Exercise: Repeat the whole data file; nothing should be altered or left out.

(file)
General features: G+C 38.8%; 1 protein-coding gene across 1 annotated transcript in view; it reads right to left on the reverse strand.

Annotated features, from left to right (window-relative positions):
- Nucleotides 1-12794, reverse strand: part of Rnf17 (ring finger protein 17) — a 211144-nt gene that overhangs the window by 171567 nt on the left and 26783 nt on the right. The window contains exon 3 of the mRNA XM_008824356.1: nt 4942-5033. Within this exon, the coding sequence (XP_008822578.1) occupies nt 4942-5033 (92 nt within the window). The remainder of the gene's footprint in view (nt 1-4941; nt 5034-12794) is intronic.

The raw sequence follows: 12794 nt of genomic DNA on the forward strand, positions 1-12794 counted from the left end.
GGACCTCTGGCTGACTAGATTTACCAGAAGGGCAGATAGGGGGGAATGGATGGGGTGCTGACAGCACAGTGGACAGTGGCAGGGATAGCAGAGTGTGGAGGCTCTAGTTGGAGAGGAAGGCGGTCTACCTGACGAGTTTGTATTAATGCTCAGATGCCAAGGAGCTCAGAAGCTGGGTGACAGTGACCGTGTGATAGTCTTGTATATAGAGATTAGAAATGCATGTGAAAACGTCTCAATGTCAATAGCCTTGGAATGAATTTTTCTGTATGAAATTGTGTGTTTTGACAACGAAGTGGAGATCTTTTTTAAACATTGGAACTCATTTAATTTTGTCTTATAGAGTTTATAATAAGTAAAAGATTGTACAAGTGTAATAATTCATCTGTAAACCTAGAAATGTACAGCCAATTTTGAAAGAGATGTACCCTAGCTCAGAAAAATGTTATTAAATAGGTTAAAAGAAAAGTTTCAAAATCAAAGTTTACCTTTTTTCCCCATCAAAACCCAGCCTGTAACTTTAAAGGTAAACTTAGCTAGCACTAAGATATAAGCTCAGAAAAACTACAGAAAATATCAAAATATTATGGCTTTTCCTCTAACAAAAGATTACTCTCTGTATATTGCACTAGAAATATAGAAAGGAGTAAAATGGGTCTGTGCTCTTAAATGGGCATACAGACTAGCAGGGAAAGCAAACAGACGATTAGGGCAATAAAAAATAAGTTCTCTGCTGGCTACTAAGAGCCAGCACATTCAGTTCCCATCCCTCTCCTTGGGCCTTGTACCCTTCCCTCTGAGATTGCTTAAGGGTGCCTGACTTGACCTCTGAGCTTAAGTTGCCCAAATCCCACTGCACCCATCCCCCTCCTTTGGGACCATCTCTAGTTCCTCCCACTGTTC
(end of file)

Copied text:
General features: G+C 38.8%; 1 protein-coding gene across 1 annotated transcript in view; it reads right to left on the reverse strand.

Annotated features, from left to right (window-relative positions):
- Nucleotides 1-12794, reverse strand: part of Rnf17 (ring finger protein 17) — a 211144-nt gene that overhangs the window by 171567 nt on the left and 26783 nt on the right. The window contains exon 3 of the mRNA XM_008824356.1: nt 4942-5033. Within this exon, the coding sequence (XP_008822578.1) occupies nt 4942-5033 (92 nt within the window). The remainder of the gene's footprint in view (nt 1-4941; nt 5034-12794) is intronic.

The raw sequence follows: 12794 nt of genomic DNA on the forward strand, positions 1-12794 counted from the left end.
GGACCTCTGGCTGACTAGATTTACCAGAAGGGCAGATAGGGGGGAATGGATGGGGTGCTGACAGCACAGTGGACAGTGGCAGGGATAGCAGAGTGTGGAGGCTCTAGTTGGAGAGGAAGGCGGTCTACCTGACGAGTTTGTATTAATGCTCAGATGCCAAGGAGCTCAGAAGCTGGGTGACAGTGACCGTGTGATAGTCTTGTATATAGAGATTAGAAATGCATGTGAAAACGTCTCAATGTCAATAGCCTTGGAATGAATTTTTCTGTATGAAATTGTGTGTTTTGACAACGAAGTGGAGATCTTTTTTAAACATTGGAACTCATTTAATTTTGTCTTATAGAGTTTATAATAAGTAAAAGATTGTACAAGTGTAATAATTCATCTGTAAACCTAGAAATGTACAGCCAATTTTGAAAGAGATGTACCCTAGCTCAGAAAAATGTTATTAAATAGGTTAAAAGAAAAGTTTCAAAATCAAAGTTTACCTTTTTTCCCCATCAAAACCCAGCCTGTAACTTTAAAGGTAAACTTAGCTAGCACTAAGATATAAGCTCAGAAAAACTACAGAAAATATCAAAATATTATGGCTTTTCCTCTAACAAAAGATTACTCTCTGTATATTGCACTAGAAATATAGAAAGGAGTAAAATGGGTCTGTGCTCTTAAATGGGCATACAGACTAGCAGGGAAAGCAAACAGACGATTAGGGCAATAAAAAATAAGTTCTCTGCTGGCTACTAAGAGCCAGCACATTCAGTTCCCATCCCTCTCCTTGGGCCTTGTACCCTTCCCTCTGAGATTGCTTAAGGGTGCCTGACTTGACCTCTGAGCTTAAGTTGCCCAAATCCCACTGCACCCATCCCCCTCCTTTGGGACCATCTCTAGTTCCTCCCACTGTTC